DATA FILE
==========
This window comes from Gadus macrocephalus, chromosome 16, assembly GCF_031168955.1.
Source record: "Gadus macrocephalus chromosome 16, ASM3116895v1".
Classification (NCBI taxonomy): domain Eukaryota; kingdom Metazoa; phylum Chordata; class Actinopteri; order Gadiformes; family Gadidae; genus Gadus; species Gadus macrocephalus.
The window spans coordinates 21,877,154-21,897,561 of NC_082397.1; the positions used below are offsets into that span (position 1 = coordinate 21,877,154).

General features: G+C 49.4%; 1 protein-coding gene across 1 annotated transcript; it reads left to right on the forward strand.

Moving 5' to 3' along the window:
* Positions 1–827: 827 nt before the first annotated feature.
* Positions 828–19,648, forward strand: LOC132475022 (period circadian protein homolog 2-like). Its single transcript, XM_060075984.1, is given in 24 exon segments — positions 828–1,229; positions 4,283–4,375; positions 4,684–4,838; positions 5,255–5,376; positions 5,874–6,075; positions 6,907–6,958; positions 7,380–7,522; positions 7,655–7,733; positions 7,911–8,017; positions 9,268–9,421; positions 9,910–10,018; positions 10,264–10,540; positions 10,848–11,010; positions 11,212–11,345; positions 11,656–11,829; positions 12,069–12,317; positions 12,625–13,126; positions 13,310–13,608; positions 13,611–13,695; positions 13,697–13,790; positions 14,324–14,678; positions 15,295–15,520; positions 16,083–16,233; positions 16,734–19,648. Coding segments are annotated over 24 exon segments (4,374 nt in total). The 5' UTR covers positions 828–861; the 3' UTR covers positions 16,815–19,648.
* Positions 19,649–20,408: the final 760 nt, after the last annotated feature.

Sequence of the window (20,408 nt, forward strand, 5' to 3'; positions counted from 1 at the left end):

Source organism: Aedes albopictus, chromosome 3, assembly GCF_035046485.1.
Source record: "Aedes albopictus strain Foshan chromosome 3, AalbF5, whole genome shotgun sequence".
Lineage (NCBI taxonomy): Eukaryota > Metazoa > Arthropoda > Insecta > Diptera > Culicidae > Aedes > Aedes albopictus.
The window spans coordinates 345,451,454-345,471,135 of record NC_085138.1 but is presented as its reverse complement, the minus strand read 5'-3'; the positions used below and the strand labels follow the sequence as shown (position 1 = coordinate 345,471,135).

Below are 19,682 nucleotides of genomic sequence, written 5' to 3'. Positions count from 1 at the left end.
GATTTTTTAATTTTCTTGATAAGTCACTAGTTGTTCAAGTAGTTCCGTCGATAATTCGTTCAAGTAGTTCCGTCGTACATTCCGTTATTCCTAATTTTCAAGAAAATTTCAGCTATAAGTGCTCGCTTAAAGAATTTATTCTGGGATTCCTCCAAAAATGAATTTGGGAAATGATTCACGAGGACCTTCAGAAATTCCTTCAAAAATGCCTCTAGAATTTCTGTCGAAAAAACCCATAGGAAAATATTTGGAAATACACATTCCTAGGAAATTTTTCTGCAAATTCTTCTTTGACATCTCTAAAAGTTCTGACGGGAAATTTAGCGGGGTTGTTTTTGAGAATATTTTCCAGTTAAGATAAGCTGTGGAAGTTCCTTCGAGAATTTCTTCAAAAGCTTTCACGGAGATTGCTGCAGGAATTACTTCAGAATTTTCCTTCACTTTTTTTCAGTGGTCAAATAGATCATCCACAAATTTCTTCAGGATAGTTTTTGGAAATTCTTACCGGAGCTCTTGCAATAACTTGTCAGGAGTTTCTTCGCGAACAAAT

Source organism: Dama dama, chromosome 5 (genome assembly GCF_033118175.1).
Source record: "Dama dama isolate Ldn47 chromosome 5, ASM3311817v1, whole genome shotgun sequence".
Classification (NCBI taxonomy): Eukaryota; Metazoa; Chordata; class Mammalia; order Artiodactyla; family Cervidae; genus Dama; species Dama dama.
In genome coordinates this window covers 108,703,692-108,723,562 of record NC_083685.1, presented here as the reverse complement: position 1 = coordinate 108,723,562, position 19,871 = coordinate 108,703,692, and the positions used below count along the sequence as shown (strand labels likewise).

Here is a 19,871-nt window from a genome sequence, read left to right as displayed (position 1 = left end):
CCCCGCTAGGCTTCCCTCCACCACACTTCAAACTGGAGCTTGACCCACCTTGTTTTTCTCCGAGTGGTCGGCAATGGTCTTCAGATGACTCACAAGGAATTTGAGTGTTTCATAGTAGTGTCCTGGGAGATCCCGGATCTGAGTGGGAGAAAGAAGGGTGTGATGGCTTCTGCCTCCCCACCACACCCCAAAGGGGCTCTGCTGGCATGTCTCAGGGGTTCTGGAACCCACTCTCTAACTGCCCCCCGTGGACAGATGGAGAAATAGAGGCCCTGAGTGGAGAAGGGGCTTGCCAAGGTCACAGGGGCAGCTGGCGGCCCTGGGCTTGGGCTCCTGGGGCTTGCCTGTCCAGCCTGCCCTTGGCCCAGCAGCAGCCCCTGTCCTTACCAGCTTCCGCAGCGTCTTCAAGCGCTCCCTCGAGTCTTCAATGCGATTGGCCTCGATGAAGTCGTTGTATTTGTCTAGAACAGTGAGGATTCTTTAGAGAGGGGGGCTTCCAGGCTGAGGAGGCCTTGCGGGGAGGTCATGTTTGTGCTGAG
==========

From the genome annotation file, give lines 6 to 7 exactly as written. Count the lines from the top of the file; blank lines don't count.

Moving 5' to 3' along the window:
* Positions 1–827: 827 nt before the first annotated feature.